Economy, Business And Markets

CBI Takes Banks to Task for Resisting Reforms

CBI Takes Banks to Task for Resisting Reforms CBI Takes Banks to Task for Resisting Reforms

Governor of the Central bank of Iran Valiollah Seif called on banking executives and other major players in the money market to embrace policies that serve the entire financial system and not just their own interests.

Addressing a meeting of CEOs of major commercial banks in Tehran, Seif cautioned against “myopic thinking” in financial decisions which he said would ultimately damage the whole banking system.

In remarks posted on the CBI’s website, Seif discussed the recent ruling by the Money and Credit Council (MCC) to lower the benchmark interest rates saying the cut “was good for the economy.”

“Some are questioning our decision regarding the interest rate cut, asking why it was a top-down order to the banks and also why we applied the cut only to long-term (one-year) deposits”, Seif said. He defended both decisions as necessary under the peculiar economic conditions of the country.  

“Bad debt and high economic risk have eroded the lending power of the banks and increased the cost of money, which  in turn created a divergence with inflation’s declining trend”, Seif  maintained, adding that for the first time after the 1979 Islamic Revolution, positive real interest rates have been secured.

Seif, who also presides over the MCC meetings, explained that banks could no longer mange high deposit rates since they were cash-strapped.  “If the CBI hadn’t intervened to lower the interest rates, the problem could have become more complicated”, he warned.

He also criticized the sensational way that banks are promoting their sight deposit rates in an attempt to woo customers and urged bankers to change their behavior, saying it was creating bad publicity.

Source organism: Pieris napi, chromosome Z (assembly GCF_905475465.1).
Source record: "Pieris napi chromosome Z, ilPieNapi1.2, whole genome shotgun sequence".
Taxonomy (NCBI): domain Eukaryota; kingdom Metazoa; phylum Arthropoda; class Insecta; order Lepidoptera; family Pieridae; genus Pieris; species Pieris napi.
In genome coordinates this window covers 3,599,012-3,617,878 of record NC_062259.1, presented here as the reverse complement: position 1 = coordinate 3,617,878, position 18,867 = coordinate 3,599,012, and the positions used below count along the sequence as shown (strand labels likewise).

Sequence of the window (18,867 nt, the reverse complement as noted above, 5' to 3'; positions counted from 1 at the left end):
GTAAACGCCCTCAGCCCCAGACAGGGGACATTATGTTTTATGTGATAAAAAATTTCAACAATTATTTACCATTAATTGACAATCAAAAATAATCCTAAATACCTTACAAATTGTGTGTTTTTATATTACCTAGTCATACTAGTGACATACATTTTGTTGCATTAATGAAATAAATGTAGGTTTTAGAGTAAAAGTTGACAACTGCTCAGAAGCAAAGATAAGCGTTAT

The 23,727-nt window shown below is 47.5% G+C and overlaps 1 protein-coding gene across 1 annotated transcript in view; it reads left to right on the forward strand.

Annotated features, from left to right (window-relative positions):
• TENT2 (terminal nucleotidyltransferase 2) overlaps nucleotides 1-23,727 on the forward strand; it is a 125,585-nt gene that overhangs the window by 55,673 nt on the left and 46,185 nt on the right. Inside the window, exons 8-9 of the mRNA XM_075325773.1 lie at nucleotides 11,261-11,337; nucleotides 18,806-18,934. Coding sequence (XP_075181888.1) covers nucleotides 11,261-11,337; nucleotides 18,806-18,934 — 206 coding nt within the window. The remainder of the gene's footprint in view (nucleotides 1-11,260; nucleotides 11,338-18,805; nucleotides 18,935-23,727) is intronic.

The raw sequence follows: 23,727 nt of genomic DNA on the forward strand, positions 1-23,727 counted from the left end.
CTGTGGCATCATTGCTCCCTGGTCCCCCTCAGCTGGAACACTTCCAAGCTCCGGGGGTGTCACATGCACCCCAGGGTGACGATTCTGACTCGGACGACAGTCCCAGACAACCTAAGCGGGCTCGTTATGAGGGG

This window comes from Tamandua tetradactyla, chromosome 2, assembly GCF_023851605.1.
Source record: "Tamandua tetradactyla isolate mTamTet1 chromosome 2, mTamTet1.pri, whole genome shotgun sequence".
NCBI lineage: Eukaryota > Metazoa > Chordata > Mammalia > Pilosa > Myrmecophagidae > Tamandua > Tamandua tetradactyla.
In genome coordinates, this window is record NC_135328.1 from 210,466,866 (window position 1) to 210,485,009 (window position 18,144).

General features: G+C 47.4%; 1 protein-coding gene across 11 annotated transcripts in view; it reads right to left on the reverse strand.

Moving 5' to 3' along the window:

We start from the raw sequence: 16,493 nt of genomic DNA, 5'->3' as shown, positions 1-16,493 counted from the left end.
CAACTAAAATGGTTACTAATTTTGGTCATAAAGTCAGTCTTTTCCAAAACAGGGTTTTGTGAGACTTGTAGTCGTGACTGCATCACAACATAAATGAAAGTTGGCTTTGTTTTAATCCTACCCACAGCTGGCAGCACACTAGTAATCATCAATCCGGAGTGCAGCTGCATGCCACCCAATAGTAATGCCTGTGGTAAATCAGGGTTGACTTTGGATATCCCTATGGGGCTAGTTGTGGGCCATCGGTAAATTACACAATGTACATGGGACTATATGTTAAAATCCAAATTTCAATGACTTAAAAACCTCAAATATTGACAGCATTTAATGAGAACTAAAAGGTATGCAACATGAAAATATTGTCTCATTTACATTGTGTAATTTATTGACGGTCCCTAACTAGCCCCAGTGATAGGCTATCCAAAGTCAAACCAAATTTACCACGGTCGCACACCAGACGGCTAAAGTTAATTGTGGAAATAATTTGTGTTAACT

The ceiling rate on deposits is now set at 20 percent, but banks are free to offer 10-20 percent interest on sight and short-term deposits.

 Call for Reforms

Seif urged banks to start implementing reforms to fix structural and management problems.

“The CBI and MCC have granted much autonomy to banks and in return expect them to fulfill their commitments”, Seif said. Imposing a cap on lending rates was meant to improve the banking system, he added.

The MCC has put a 24 percent cap on lending rates, down from 28 percent.

Seif complained that banks are ignoring global standards in their transactions, and by extension hurting the banking system. He considered non-performing loans (NPLs) and unusually high deposit rates as dark chapters in the history of Iranian banks.

“Banks should grow more efficient and mature by swiftly implementing the new deposit rates in a transparent manner”, he said, adding that lack of financial discipline is no longer tolerable.

 Illegal Institutions    

Elsewhere in his comments, the CBI chief harshly criticized the way some commercial banks are collaborating with unauthorized institutions.

He said providing services to uncertified financial firms are not justifiable and urged banks to sever ties with the illegal institutions. “Sadly enough, illegal institutions are setting benchmarks for interest rates and even legal banks are looking to these firms in order to decide their deposit and lending rates”, Seif bemoaned.

The official later asked banks to provide the CBI with a list of illegal firms with which they have cooperated.

He took banks to task for failing to counter money-laundering effectively, saying the banks’ shortcomings in this area would foster white-collar crime. “Transparency in financial statements and other activities should be top priorities for all banks”, he concluded.